Amid fevered preparations for the March Brexit deadline, somewhere within the corridors of the regulator’s Olympic Park headquarters plans are being quietly drawn up to assess the most significant reforms to retail finance of the past decade: the retail distribution review (RDR).
The Financial Conduct Authority (FCA) has pledged to review the RDR in 2019. The evidence, from practitioners and official data, puts it beyond doubt that the RDR lifted the entire advice market to a more professional footing. It gave advisers greater power over providers while aligning advisers’ interests more closely with their own clients.
But six years on, the FCA must now tackle the same criticism that dogged the RDR when it was launched in 2006 and which has persisted ever since: that it created an advice gap, which has left the less well-off least able to access valuable advice services.
Clients who have enough assets to seek financial advice, however, are receiving a much better service.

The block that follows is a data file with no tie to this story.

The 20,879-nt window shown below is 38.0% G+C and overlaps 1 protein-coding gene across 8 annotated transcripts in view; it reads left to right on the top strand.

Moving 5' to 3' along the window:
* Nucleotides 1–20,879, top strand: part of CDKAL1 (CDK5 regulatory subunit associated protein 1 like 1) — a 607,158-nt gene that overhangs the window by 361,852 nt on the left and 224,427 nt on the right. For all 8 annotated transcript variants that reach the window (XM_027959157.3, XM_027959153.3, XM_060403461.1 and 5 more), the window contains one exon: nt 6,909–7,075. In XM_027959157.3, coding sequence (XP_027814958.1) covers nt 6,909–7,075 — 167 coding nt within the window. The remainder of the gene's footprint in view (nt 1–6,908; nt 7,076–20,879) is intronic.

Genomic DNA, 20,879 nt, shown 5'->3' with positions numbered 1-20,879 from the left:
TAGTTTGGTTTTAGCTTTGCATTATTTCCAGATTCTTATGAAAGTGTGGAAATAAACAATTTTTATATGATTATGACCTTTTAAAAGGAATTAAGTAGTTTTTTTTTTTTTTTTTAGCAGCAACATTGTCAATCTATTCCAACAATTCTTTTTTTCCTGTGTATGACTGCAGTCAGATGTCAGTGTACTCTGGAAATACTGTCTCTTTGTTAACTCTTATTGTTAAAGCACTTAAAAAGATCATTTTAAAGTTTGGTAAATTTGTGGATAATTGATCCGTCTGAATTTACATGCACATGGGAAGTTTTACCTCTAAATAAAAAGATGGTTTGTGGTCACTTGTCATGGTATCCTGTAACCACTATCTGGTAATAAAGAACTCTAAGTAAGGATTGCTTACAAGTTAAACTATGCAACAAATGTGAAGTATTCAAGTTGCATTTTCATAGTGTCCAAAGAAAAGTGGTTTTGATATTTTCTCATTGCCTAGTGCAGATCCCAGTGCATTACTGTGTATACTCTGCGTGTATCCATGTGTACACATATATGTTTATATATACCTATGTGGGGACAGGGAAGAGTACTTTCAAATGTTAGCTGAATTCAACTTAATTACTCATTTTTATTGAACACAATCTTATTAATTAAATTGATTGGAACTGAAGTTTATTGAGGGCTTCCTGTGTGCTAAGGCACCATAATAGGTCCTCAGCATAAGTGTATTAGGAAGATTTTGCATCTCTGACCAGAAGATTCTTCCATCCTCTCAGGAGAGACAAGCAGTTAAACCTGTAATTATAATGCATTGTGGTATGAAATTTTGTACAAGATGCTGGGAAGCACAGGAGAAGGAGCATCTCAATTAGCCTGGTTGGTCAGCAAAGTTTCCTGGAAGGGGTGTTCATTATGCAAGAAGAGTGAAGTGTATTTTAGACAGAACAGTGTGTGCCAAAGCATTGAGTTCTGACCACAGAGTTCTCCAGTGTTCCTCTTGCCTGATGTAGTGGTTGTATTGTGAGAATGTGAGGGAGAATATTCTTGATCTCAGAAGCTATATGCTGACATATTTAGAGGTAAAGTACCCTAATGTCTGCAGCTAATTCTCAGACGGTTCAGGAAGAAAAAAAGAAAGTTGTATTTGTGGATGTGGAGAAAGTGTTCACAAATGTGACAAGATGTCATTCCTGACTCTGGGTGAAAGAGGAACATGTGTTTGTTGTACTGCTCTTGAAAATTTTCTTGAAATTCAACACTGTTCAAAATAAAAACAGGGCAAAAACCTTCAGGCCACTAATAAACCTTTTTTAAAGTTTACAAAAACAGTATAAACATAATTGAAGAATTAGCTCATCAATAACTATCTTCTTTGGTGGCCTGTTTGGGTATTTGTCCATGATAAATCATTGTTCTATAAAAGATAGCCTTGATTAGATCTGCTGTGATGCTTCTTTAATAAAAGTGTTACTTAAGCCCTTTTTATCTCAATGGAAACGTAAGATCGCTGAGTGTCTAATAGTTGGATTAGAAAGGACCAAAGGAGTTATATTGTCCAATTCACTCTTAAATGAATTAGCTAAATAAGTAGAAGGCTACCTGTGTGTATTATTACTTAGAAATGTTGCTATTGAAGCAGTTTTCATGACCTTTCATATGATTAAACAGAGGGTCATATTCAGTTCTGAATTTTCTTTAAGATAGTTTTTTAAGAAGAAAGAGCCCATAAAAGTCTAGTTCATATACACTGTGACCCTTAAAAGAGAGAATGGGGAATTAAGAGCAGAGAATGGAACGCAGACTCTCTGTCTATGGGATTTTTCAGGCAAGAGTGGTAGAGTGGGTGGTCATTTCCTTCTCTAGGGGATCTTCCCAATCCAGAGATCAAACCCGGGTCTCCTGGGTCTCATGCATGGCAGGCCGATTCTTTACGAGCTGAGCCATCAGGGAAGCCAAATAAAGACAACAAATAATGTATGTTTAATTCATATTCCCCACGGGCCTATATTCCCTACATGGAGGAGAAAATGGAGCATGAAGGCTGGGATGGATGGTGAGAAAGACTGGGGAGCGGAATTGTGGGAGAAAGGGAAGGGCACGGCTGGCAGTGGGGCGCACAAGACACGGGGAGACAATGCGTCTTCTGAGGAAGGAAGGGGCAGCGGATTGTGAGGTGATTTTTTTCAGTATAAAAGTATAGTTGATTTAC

‘Ending reliance on initial commissions has meant advisers are in a much more powerful position than in the old world of being product pushers and relying on providers,’ said Bill Vasilieff, chief executive of platform Novia.
This power shift, said Vasilieff (pictured below), has been ‘extremely positive in every respect’ as it has coincided with a ‘sea change’ in advice professionalism.
Despite what many feared at the time, advisers who have embraced the reforms have also been big winners as a result.
Providers and asset managers no longer call the shots in the post-RDR world. And this rising power is also driving up valuations of advice firms, with many developing their own investment arms to capture more margin.
According to a recent Pimfa report, using FCA data, retained profits (after tax and dividends) at advice firms was £230 million in 2017 – a dramatic rise from £100 million in 2012.
Meanwhile revenues are also on the up, with the Pimfa report noting a ‘surprisingly large’ jump in revenues of 22% in 2017.
On the same side
Along with this rising profit and revenue, IFAs are doing much more for their clients than the pre-RDR days of door-knocking salesmen, particularly in light of the pension freedoms.
Heather Hopkins, managing director of platform research company NextWealth, said it used to be the case advisers would sit opposite clients. Now they are sitting on the same side as them and helping them decipher which fund managers and platforms to use.